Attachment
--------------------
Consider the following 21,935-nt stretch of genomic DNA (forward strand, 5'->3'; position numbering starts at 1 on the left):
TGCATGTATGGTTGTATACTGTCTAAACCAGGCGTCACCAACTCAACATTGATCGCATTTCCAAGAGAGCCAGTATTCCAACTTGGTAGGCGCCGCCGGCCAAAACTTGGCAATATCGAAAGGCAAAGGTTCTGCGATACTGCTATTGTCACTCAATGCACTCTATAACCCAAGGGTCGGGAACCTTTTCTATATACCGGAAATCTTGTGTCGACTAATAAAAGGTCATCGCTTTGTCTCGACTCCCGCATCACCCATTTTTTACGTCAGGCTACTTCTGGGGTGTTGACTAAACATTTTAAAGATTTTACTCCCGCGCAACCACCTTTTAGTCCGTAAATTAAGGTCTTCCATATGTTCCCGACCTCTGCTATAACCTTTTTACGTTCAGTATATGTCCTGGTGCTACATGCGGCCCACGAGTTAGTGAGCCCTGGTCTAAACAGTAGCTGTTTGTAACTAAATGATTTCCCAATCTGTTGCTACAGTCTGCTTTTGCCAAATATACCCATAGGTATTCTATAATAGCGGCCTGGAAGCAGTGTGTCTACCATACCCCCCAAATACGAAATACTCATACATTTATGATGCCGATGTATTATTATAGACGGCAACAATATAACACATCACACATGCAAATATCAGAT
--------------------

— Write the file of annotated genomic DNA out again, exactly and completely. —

Consider the following 21,935-nt stretch of genomic DNA (forward strand, 5'->3'; position numbering starts at 1 on the left):
TGCATGTATGGTTGTATACTGTCTAAACCAGGCGTCACCAACTCAACATTGATCGCATTTCCAAGAGAGCCAGTATTCCAACTTGGTAGGCGCCGCCGGCCAAAACTTGGCAATATCGAAAGGCAAAGGTTCTGCGATACTGCTATTGTCACTCAATGCACTCTATAACCCAAGGGTCGGGAACCTTTTCTATATACCGGAAATCTTGTGTCGACTAATAAAAGGTCATCGCTTTGTCTCGACTCCCGCATCACCCATTTTTTACGTCAGGCTACTTCTGGGGTGTTGACTAAACATTTTAAAGATTTTACTCCCGCGCAACCACCTTTTAGTCCGTAAATTAAGGTCTTCCATATGTTCCCGACCTCTGCTATAACCTTTTTACGTTCAGTATATGTCCTGGTGCTACATGCGGCCCACGAGTTAGTGAGCCCTGGTCTAAACAGTAGCTGTTTGTAACTAAATGATTTCCCAATCTGTTGCTACAGTCTGCTTTTGCCAAATATACCCATAGGTATTCTATAATAGCGGCCTGGAAGCAGTGTGTCTACCATACCCCCCAAATACGAAATACTCATACATTTATGATGCCGATGTATTATTATAGACGGCAACAATATAACACATCACACATGCAAATATCAGAT